Climate-related inflation shocks may be felt for up to four years, causing a pronounced hike in headline inflation, a study by the Bangko Sentral ng Pilipinas (BSP) Research Academy showed.

The BSP paper quantified the long-term impact of climate shocks on economic activity and inflation, which are the BSP's main considerations in assessing monetary policy.

'We find that temperature shocks generate inflationary pressures and remain persistent up to four years, with a cumulative increase of 0.77-percentage-point in headline inflation (in the medium term),' the study said.

In the short-term, inflationary pressures due to climate shocks can add 0.46 percentage point to headline inflation. It can also add 0.81 percentage point in the long term.

Meanwhile, food prices can increase by 0.56 percentage point in the short-term, 0.66 percentage point in the medium-term and 0.79 percentage point in the long-term due to temperature shocks. This is deeper and long-lasting in magnitude compared to its effect on non-food prices.

The effects of temperature shocks on non-food prices might only add 0.32 percentage point in the short term, 0.13 percentage point in the medium-term and 0.19 percentage point in the long-term.

The study defined temperature shocks as an increase in temperature by one-degree Celsius. It investigated specific sectors which are mostly affected by climate shocks such as crop production, livestock, fishing, manufacturing, services, real investment and labor productivity in heat-exposed industries.

The BSP research paper also tested the impact of temperature shocks on economic growth by controlling the occurrence of floods, storms and El Niño weather events.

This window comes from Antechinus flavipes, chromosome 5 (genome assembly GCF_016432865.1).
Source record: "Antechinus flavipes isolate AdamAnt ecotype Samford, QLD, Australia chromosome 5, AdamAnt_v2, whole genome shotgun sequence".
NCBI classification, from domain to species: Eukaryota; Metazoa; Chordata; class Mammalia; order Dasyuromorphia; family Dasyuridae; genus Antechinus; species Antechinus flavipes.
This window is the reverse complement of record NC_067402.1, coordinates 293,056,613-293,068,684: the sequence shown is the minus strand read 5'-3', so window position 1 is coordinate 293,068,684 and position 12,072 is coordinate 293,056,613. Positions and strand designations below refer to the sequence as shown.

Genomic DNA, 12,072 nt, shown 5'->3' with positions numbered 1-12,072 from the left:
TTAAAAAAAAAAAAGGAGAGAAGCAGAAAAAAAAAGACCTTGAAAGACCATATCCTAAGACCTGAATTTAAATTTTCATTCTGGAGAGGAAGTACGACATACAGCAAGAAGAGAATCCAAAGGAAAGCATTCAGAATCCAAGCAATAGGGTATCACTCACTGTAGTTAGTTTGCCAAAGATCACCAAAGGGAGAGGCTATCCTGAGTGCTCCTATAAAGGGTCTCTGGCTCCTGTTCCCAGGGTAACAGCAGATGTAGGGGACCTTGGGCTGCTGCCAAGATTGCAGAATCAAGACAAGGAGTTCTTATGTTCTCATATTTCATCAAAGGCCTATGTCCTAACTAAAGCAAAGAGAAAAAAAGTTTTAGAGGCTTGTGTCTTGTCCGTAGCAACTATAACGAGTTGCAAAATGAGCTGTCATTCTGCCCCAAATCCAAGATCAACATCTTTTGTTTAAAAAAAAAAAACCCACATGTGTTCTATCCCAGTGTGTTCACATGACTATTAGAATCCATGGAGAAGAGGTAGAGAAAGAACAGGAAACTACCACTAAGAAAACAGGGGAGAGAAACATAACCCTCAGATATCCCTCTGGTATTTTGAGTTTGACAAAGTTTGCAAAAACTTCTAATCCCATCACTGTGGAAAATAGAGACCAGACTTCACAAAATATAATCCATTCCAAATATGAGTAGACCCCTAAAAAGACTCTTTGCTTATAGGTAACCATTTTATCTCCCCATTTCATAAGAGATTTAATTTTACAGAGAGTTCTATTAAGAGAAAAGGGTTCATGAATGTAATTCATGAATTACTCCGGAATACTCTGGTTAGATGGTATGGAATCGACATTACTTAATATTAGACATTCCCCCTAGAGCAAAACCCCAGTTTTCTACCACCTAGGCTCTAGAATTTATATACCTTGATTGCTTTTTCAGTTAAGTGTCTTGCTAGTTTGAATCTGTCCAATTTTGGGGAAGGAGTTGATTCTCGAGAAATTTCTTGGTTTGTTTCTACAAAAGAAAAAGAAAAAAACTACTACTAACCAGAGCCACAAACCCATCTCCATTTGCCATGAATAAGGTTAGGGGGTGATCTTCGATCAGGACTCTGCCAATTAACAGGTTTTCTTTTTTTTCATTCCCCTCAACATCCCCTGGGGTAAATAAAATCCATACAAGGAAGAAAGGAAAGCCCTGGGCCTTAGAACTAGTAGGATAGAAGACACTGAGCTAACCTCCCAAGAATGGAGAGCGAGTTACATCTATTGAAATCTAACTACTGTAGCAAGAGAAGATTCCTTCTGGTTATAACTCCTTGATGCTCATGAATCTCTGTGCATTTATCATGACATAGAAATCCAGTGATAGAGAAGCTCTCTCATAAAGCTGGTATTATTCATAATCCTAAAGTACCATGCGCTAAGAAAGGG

'We find that, on the average, the short-run marginal impact of a one-degree Celsius increase in the country's annual mean temperature reduces aggregate output growth by 0.37 percentage point,' it said.

According to the study, the results underscore the importance of coordinated government measures from monetary and fiscal authorities.

'The inflationary effects of temperature shocks in the short-run are best addressed by the timely implementation of non-monetary policy interventions since monetary policy adjustment typically works with a lag,' it said.

The study noted that supply-side shocks such as lower-than-expected crop harvests due to drought can be best addressed by fiscal authorities. This is by import substitution and by providing irrigation.

'The timely implementation of these measures should prevent inflation from becoming more entrenched and permanent,' it said.

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